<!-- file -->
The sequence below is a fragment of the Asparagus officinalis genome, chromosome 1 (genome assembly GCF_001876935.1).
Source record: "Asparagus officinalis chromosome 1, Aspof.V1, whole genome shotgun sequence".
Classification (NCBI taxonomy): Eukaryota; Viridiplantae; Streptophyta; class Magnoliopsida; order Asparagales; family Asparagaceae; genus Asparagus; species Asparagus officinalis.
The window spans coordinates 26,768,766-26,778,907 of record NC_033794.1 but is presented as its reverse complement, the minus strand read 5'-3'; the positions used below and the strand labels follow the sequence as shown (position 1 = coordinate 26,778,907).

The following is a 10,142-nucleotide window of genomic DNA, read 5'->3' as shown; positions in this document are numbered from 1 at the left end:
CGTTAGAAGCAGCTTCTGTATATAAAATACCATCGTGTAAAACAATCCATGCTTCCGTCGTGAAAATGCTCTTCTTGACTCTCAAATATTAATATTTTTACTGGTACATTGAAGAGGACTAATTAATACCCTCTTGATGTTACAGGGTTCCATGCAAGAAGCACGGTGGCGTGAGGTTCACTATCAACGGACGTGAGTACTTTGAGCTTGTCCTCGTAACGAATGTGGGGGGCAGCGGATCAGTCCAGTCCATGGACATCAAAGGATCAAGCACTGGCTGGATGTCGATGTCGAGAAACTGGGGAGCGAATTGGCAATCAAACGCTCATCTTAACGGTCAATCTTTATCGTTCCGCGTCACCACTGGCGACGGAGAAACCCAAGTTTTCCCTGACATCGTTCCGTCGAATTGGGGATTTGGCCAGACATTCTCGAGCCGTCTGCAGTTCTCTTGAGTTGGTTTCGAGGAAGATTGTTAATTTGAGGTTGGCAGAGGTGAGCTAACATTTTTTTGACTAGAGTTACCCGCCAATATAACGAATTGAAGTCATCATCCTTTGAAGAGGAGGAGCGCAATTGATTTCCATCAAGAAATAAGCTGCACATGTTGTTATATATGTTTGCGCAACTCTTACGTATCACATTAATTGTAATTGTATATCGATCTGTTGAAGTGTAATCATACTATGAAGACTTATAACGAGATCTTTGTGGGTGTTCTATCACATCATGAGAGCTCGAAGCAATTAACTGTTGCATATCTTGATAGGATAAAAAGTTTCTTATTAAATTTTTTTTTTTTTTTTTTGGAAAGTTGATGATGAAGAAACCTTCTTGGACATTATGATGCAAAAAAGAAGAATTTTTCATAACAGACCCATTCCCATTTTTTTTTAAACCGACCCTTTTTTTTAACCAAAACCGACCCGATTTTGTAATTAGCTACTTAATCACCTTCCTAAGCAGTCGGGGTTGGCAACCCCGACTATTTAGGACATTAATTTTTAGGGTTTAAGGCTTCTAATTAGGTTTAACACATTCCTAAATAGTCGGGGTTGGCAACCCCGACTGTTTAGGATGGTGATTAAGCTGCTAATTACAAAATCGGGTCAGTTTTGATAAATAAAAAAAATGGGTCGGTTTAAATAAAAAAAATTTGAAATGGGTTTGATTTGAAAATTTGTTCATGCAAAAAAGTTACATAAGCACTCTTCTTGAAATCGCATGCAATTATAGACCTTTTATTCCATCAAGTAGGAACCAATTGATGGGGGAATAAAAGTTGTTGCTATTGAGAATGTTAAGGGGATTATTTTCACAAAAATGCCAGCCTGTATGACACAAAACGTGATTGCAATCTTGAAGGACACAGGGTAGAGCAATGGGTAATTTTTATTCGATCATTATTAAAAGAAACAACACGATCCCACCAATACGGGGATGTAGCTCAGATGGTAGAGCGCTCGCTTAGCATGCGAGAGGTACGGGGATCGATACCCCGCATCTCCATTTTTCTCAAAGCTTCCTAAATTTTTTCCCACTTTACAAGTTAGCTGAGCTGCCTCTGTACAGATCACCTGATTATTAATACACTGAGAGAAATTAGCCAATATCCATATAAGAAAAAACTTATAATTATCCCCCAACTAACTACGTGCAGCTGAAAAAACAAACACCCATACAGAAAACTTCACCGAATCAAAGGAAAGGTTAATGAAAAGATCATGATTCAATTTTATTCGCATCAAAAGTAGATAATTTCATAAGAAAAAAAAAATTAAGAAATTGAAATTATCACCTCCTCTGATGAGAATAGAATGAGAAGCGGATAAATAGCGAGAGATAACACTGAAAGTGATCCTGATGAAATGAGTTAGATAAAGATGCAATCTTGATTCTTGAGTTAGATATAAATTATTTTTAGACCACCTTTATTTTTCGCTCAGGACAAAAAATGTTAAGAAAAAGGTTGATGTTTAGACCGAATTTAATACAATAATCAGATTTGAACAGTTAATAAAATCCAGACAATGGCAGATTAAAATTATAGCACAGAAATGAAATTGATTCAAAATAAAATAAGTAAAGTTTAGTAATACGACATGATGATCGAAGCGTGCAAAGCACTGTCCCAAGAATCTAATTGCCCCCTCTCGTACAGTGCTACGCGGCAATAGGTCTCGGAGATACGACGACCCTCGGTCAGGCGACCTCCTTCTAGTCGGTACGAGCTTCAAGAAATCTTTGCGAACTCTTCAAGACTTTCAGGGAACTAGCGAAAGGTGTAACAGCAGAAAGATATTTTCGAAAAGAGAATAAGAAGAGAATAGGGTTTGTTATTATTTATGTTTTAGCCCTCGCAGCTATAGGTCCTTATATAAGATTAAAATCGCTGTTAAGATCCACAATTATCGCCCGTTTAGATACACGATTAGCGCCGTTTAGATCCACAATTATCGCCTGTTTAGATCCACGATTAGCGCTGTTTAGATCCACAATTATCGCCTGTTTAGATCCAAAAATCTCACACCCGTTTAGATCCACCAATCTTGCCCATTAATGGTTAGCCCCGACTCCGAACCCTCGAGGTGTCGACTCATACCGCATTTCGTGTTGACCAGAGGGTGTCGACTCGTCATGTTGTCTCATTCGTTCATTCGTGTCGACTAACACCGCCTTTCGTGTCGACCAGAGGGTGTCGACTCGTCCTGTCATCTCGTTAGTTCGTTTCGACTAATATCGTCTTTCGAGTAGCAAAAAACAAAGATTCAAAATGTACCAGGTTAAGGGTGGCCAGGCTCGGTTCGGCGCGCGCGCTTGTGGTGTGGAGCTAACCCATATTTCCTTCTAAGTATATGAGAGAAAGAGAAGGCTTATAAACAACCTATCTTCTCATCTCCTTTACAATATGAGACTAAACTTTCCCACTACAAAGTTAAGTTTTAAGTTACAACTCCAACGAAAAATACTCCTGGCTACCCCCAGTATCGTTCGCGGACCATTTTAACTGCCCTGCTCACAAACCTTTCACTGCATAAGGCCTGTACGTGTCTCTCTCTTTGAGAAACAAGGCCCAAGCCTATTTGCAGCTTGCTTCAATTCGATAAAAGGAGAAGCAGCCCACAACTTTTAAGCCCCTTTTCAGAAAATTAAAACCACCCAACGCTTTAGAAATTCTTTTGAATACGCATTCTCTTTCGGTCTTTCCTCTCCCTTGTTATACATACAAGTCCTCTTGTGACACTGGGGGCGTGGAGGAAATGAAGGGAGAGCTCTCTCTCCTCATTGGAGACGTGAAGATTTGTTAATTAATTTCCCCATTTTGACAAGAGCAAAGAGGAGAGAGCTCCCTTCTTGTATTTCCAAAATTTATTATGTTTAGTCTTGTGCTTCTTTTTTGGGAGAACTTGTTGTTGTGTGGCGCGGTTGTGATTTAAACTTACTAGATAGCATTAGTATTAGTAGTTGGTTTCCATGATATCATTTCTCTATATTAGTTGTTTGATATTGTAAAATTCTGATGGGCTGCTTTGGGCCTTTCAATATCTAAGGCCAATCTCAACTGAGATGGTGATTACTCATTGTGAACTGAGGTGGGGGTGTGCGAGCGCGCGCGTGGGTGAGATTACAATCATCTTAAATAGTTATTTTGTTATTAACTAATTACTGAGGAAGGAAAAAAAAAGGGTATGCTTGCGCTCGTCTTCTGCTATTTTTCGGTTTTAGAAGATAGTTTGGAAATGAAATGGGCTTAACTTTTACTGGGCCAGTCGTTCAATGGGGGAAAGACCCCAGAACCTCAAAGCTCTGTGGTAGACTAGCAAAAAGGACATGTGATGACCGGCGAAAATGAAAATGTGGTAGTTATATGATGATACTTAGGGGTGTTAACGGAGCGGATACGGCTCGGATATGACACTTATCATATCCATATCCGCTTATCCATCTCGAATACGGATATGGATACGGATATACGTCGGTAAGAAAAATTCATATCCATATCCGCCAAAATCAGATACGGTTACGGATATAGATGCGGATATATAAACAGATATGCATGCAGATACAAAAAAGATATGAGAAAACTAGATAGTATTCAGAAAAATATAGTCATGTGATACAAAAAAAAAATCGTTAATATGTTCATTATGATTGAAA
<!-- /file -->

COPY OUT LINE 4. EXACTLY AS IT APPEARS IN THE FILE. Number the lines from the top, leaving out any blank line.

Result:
The window spans coordinates 26,768,766-26,778,907 of record NC_033794.1 but is presented as its reverse complement, the minus strand read 5'-3'; the positions used below and the strand labels follow the sequence as shown (position 1 = coordinate 26,778,907).